UZBEKISTAN: How many religious believers barred from travelling?
Natalya Kadyrova is one of several Protestant Christians known to Forum 18 News Service to have been denied the Exit Visas Uzbek citizens need before they can leave their own country, apparently as punishment for their religious activity. The wife of a pastor of a Tashkent Protestant church, Kadyrova has already been fined for her involvement with her church. Muslims and Jehovah's Witnesses have told Forum 18 that their adherents have faced Exit Visa denials in the recent past. Human rights defenders are among others who face similar problems. However, Saken Kojahmetov, head of the Department of Entry and Exit at the Interior Ministry's Department of Entry, Exit and Legalisation of Citizenship in Tashkent, denied this to Forum 18. "We don't obstruct Uzbek citizens from travelling freely," he claimed. Asked why a number of religious believers cannot get Exit Visas, he responded: "If some people are saying this, let them come to me and raise their case and we will resolve it."
Despite the denial to Kadyrova, an ethnic Russian Uzbek citizen, several religious believers have told Forum 18 that the authorities are generally reluctant to deny Exit Visas to ethnic Russians, though such denials have occurred. All the other current cases known to Forum 18 – all Protestant Christians - affect ethnic Uzbeks, Karakalpaks and Koreans.
Muslims and Jehovah's Witnesses have complained that their adherents have faced similar problems in the recent past, though representatives Forum 18 spoke to know of no current Exit Visa denials affecting their adherents. A Jehovah's Witness – who asked not to be named – said they have had no cases in the last six months.
Denying that any obstructions exist for religious believers to gain exit visas is Saken Kojahmetov, head of the Department of Entry and Exit at the Interior Ministry's Department of Entry, Exit and Legalisation of Citizenship in Tashkent. "We don't obstruct Uzbek citizens from travelling freely," he claimed to Forum 18 on 4 March. He insisted that citizens are refused permission to travel abroad only if they have committed crimes on previous foreign visits. He refused to say why Exit Visas are still necessary when they have been abolished in every other former Soviet republic.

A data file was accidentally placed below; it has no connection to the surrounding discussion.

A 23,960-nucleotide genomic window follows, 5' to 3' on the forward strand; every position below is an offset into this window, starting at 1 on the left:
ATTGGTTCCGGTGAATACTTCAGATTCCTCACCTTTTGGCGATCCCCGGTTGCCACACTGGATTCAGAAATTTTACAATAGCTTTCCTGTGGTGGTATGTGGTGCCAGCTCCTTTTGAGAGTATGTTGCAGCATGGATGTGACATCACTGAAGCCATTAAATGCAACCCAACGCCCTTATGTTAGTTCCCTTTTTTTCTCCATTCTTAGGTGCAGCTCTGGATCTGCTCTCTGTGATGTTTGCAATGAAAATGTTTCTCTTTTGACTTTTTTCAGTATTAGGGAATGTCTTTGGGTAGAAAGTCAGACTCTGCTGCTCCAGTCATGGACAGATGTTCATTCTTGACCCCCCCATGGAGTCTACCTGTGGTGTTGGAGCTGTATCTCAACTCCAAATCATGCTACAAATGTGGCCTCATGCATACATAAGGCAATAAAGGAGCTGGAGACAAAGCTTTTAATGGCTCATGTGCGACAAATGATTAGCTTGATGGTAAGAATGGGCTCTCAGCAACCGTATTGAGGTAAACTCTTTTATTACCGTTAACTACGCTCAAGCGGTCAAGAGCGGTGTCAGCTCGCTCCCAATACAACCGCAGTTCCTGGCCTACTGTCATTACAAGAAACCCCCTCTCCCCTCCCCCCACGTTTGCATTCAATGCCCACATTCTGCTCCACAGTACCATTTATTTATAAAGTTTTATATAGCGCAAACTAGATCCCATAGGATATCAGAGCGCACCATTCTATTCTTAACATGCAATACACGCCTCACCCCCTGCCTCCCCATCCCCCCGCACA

Asked to explain why a number of religious believers have been refused Exit Visas in recent years - including some at the moment - or have difficulty obtaining them Kojahmetov again rejected this. "If some people are saying this, let them come to me and raise their case and we will resolve it," he told Forum 18. He refused to explain why such individuals needed to travel to his office in Tashkent to resolve the problem.
Kadyrova, the Tashkent Protestant, lodged her application at the Department of Entry, Exit and Legalisation of Citizenship in the city's Chilanzar District on 19 December, Protestants told Forum 18. Although officials are required to respond within fifteen days they failed to do so.
In a subsequent complaint to Sayora Rashidova, the Uzbek Parliament's Human Rights Ombudsperson, Kadyrova insisted there is "no legal basis" for denying the Exit Visa and said no reason had been given. She pointed out that she has no criminal record and is not registered as a psychiatric patient or drug addict, or as suffering from tuberculosis or a venereal disease. Protestants confirmed to Forum 18 on 5 March that officials were still refusing to grant her Exit Visa.